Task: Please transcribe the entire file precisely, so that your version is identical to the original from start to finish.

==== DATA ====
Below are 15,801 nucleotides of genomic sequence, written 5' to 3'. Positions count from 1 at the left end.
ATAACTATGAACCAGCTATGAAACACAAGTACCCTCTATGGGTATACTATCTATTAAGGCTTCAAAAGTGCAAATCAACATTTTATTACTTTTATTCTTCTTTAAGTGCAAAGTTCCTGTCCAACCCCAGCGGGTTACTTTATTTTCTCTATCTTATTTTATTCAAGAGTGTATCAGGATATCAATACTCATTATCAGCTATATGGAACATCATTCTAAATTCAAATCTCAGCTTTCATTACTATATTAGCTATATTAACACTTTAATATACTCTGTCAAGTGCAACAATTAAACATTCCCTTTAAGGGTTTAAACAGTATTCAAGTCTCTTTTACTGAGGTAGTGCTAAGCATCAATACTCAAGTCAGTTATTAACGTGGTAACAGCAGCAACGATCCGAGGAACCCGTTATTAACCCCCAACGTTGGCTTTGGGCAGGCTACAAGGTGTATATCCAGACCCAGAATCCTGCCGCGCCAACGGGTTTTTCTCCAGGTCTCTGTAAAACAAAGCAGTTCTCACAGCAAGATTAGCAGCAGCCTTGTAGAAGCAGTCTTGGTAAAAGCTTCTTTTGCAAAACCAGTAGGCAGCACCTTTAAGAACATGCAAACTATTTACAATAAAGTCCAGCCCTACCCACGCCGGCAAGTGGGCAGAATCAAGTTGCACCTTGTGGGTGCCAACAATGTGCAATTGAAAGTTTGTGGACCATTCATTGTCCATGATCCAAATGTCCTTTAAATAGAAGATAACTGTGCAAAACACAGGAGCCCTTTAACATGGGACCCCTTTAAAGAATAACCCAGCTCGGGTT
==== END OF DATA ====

Below are 15,801 nucleotides of genomic sequence, written 5' to 3'. Positions count from 1 at the left end.
ATAACTATGAACCAGCTATGAAACACAAGTACCCTCTATGGGTATACTATCTATTAAGGCTTCAAAAGTGCAAATCAACATTTTATTACTTTTATTCTTCTTTAAGTGCAAAGTTCCTGTCCAACCCCAGCGGGTTACTTTATTTTCTCTATCTTATTTTATTCAAGAGTGTATCAGGATATCAATACTCATTATCAGCTATATGGAACATCATTCTAAATTCAAATCTCAGCTTTCATTACTATATTAGCTATATTAACACTTTAATATACTCTGTCAAGTGCAACAATTAAACATTCCCTTTAAGGGTTTAAACAGTATTCAAGTCTCTTTTACTGAGGTAGTGCTAAGCATCAATACTCAAGTCAGTTATTAACGTGGTAACAGCAGCAACGATCCGAGGAACCCGTTATTAACCCCCAACGTTGGCTTTGGGCAGGCTACAAGGTGTATATCCAGACCCAGAATCCTGCCGCGCCAACGGGTTTTTCTCCAGGTCTCTGTAAAACAAAGCAGTTCTCACAGCAAGATTAGCAGCAGCCTTGTAGAAGCAGTCTTGGTAAAAGCTTCTTTTGCAAAACCAGTAGGCAGCACCTTTAAGAACATGCAAACTATTTACAATAAAGTCCAGCCCTACCCACGCCGGCAAGTGGGCAGAATCAAGTTGCACCTTGTGGGTGCCAACAATGTGCAATTGAAAGTTTGTGGACCATTCATTGTCCATGATCCAAATGTCCTTTAAATAGAAGATAACTGTGCAAAACACAGGAGCCCTTTAACATGGGACCCCTTTAAAGAATAACCCAGCTCGGGTT